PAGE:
This week we welcome Phil Strazzulla. Phil has an interesting journey as a startup CEO, speaker, educator, mentor, and investor. Phil always knew he wanted to go into business and be a CEO, but what happens when that career vision seems stalled out before you really get started?
Phil started in college interning at a start-up, and always wanted to be an entrepreneur. He went into investment banking after school -- but that career goal seemed far away when he got laid off in 2008. At that point, what do you do? Phil was able to do some internships and anything else he could volunteer for to get experience. He blogged and worked on his personal brand in tech and investing. Later, he got a job with a venture capital firm, went to business school, taught himself to code, and now is on his second successful start-up, Select Software Reviews, which helps HR departments navigate the landscape of technology solutions.
Phil’s a planner, but we wanted to know what he was able to plan, and where he had to change and adapt. While he predicted as a kid that he’d go to Harvard for his MBA and be a CEO, he felt like he followed what he was drawn to, and kept an open mind when his original plan (investment banking, investing, start-up) was derailed by getting laid off early in his career.
Kat asked about the gifts of being laid off. It turns out that Phil didn't like his banking job, where he was working 24/7. In fact, he was relieved to find what he really wanted -- by not having a smoothly-paved path through the world of finance and business -- as compared to the "ideal" path that younger Phil had laid out.
Phil was out of work for a year. It was emotionally challenging. He watched his peers who were working, while he felt left behind. He took unpaid internships, lived on unemployment, and found mentors that helped rebuild his confidence. This allowed him to build skills, network and get job offers.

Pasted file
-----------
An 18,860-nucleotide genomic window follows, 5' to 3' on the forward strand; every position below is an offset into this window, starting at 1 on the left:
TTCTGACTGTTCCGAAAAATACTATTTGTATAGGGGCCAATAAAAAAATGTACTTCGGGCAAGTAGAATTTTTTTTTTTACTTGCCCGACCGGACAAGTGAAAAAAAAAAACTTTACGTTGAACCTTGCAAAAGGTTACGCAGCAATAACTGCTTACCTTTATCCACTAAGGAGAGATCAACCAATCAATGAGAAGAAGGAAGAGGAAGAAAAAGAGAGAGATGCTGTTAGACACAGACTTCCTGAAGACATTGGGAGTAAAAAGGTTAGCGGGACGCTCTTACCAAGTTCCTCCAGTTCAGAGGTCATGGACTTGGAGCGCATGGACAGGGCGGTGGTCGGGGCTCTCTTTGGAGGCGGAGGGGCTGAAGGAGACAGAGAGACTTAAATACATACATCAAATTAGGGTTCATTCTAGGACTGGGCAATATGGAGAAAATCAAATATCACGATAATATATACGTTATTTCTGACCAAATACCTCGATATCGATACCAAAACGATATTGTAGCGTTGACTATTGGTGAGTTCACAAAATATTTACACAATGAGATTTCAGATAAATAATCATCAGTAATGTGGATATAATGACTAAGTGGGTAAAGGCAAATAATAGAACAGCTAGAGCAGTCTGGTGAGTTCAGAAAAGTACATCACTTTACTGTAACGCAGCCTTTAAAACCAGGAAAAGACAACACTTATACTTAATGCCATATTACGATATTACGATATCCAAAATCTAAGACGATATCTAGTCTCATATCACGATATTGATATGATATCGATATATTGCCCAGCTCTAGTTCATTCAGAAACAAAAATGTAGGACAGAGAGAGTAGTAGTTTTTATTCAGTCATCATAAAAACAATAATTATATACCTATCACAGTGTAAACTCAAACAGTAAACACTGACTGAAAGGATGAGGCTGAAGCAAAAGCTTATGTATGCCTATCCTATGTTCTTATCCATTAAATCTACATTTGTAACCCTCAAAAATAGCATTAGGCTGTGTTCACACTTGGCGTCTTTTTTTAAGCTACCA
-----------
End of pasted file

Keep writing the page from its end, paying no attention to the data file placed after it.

Phil actually turned down some jobs until he got what he really wanted: a job he interviewed for for months. The experience helped Phil access his own creativity and resilience.
Now Phil is a mentor to others.
Phil talks about looking his experience looking a job, and treating that search like a job! Going to “work,” dressing for work, improving your skills, keeping a spreadsheet of all the jobs you’re looking at. Treating it like sales process, and making sure you “hit your numbers” and keep tricking yourself into knowing that there is a job and a mentor out there for you.
We ask who good mentees are for Phil and how he finds them. One example is a client who asked him to read business essays. Phil makes sure the people he mentors are open to feedback to be a good fit for him to work with.
He talks about differentiating what you do: write, make videos, go to events, blog, and develop a personal brand to stand out from your resume, especially if you have a gap on your resume.
For junior folks, pick something you think is interesting to you and try it out. Do the best you can, meet people, get referrals and get to know yourself. Try things and see what you think, and the reflect and be aware as you go through the experience.
When you are job searching, although it's hard, you build so many communication skills: you get tougher, you learn how to approach people, how to connect, and how to follow up. All these are great entrepreneurial skills.
“There’s always a silver lining, and if you keep focusing on that, you’re going to enjoy it more, learn more and have better outcomes.”
For the last 6 years, Phil has been in the world of HR software. He finds HR to be the intersection of people, careers and business and sees how buying the right HR software can help your career or hurt it.